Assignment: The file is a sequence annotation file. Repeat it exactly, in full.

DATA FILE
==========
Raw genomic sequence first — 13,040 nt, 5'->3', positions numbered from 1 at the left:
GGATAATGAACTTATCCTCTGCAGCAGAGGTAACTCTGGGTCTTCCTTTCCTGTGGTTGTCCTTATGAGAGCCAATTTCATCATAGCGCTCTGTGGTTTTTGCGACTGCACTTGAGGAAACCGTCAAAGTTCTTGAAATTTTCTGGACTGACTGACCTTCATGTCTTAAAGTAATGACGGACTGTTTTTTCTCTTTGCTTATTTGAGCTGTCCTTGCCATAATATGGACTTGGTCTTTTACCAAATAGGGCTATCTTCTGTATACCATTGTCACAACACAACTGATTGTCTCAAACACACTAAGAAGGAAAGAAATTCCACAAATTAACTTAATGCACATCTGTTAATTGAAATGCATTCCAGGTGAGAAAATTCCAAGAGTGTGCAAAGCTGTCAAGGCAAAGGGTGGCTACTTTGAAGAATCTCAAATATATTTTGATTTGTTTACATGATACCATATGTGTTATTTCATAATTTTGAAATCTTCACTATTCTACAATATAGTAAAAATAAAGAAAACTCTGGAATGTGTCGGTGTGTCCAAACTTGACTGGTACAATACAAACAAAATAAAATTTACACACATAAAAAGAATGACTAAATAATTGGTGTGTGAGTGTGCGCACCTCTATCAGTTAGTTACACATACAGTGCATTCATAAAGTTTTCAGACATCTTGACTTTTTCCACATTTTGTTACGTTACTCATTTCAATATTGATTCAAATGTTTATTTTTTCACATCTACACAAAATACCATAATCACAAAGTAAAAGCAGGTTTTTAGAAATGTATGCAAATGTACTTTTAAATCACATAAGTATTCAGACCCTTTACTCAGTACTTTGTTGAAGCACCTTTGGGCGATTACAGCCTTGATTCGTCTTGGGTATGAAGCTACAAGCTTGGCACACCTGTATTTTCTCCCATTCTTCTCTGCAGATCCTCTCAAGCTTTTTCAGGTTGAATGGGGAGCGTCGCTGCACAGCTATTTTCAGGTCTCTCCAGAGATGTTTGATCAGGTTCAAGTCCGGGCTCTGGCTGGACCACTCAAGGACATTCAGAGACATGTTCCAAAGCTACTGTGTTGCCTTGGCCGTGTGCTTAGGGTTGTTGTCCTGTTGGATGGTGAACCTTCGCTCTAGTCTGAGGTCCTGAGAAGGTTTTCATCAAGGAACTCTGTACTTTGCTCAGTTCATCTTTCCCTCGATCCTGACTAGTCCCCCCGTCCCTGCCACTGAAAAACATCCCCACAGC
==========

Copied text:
Raw genomic sequence first — 13,040 nt, 5'->3', positions numbered from 1 at the left:
GGATAATGAACTTATCCTCTGCAGCAGAGGTAACTCTGGGTCTTCCTTTCCTGTGGTTGTCCTTATGAGAGCCAATTTCATCATAGCGCTCTGTGGTTTTTGCGACTGCACTTGAGGAAACCGTCAAAGTTCTTGAAATTTTCTGGACTGACTGACCTTCATGTCTTAAAGTAATGACGGACTGTTTTTTCTCTTTGCTTATTTGAGCTGTCCTTGCCATAATATGGACTTGGTCTTTTACCAAATAGGGCTATCTTCTGTATACCATTGTCACAACACAACTGATTGTCTCAAACACACTAAGAAGGAAAGAAATTCCACAAATTAACTTAATGCACATCTGTTAATTGAAATGCATTCCAGGTGAGAAAATTCCAAGAGTGTGCAAAGCTGTCAAGGCAAAGGGTGGCTACTTTGAAGAATCTCAAATATATTTTGATTTGTTTACATGATACCATATGTGTTATTTCATAATTTTGAAATCTTCACTATTCTACAATATAGTAAAAATAAAGAAAACTCTGGAATGTGTCGGTGTGTCCAAACTTGACTGGTACAATACAAACAAAATAAAATTTACACACATAAAAAGAATGACTAAATAATTGGTGTGTGAGTGTGCGCACCTCTATCAGTTAGTTACACATACAGTGCATTCATAAAGTTTTCAGACATCTTGACTTTTTCCACATTTTGTTACGTTACTCATTTCAATATTGATTCAAATGTTTATTTTTTCACATCTACACAAAATACCATAATCACAAAGTAAAAGCAGGTTTTTAGAAATGTATGCAAATGTACTTTTAAATCACATAAGTATTCAGACCCTTTACTCAGTACTTTGTTGAAGCACCTTTGGGCGATTACAGCCTTGATTCGTCTTGGGTATGAAGCTACAAGCTTGGCACACCTGTATTTTCTCCCATTCTTCTCTGCAGATCCTCTCAAGCTTTTTCAGGTTGAATGGGGAGCGTCGCTGCACAGCTATTTTCAGGTCTCTCCAGAGATGTTTGATCAGGTTCAAGTCCGGGCTCTGGCTGGACCACTCAAGGACATTCAGAGACATGTTCCAAAGCTACTGTGTTGCCTTGGCCGTGTGCTTAGGGTTGTTGTCCTGTTGGATGGTGAACCTTCGCTCTAGTCTGAGGTCCTGAGAAGGTTTTCATCAAGGAACTCTGTACTTTGCTCAGTTCATCTTTCCCTCGATCCTGACTAGTCCCCCCGTCCCTGCCACTGAAAAACATCCCCACAGC